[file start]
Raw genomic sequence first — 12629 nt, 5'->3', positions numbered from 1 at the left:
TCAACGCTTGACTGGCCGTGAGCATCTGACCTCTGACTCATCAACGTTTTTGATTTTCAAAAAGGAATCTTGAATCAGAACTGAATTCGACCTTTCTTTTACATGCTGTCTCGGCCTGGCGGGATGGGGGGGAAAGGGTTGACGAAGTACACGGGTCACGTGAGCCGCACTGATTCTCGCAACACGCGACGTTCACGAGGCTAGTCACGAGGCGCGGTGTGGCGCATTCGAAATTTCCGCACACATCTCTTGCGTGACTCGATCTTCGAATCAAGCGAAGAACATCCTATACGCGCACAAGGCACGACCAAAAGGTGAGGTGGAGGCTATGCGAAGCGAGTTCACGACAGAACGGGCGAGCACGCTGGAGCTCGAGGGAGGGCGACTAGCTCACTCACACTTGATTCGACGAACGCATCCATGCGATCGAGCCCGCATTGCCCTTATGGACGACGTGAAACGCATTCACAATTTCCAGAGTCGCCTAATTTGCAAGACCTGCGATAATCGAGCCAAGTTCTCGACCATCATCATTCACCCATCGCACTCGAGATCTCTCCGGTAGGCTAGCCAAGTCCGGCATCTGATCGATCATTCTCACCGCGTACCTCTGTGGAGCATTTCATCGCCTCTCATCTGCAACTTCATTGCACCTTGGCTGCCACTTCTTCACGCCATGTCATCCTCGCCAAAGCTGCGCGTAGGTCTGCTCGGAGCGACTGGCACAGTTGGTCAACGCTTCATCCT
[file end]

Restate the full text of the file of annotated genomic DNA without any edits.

Raw genomic sequence first — 12629 nt, 5'->3', positions numbered from 1 at the left:
TCAACGCTTGACTGGCCGTGAGCATCTGACCTCTGACTCATCAACGTTTTTGATTTTCAAAAAGGAATCTTGAATCAGAACTGAATTCGACCTTTCTTTTACATGCTGTCTCGGCCTGGCGGGATGGGGGGGAAAGGGTTGACGAAGTACACGGGTCACGTGAGCCGCACTGATTCTCGCAACACGCGACGTTCACGAGGCTAGTCACGAGGCGCGGTGTGGCGCATTCGAAATTTCCGCACACATCTCTTGCGTGACTCGATCTTCGAATCAAGCGAAGAACATCCTATACGCGCACAAGGCACGACCAAAAGGTGAGGTGGAGGCTATGCGAAGCGAGTTCACGACAGAACGGGCGAGCACGCTGGAGCTCGAGGGAGGGCGACTAGCTCACTCACACTTGATTCGACGAACGCATCCATGCGATCGAGCCCGCATTGCCCTTATGGACGACGTGAAACGCATTCACAATTTCCAGAGTCGCCTAATTTGCAAGACCTGCGATAATCGAGCCAAGTTCTCGACCATCATCATTCACCCATCGCACTCGAGATCTCTCCGGTAGGCTAGCCAAGTCCGGCATCTGATCGATCATTCTCACCGCGTACCTCTGTGGAGCATTTCATCGCCTCTCATCTGCAACTTCATTGCACCTTGGCTGCCACTTCTTCACGCCATGTCATCCTCGCCAAAGCTGCGCGTAGGTCTGCTCGGAGCGACTGGCACAGTTGGTCAACGCTTCATCCT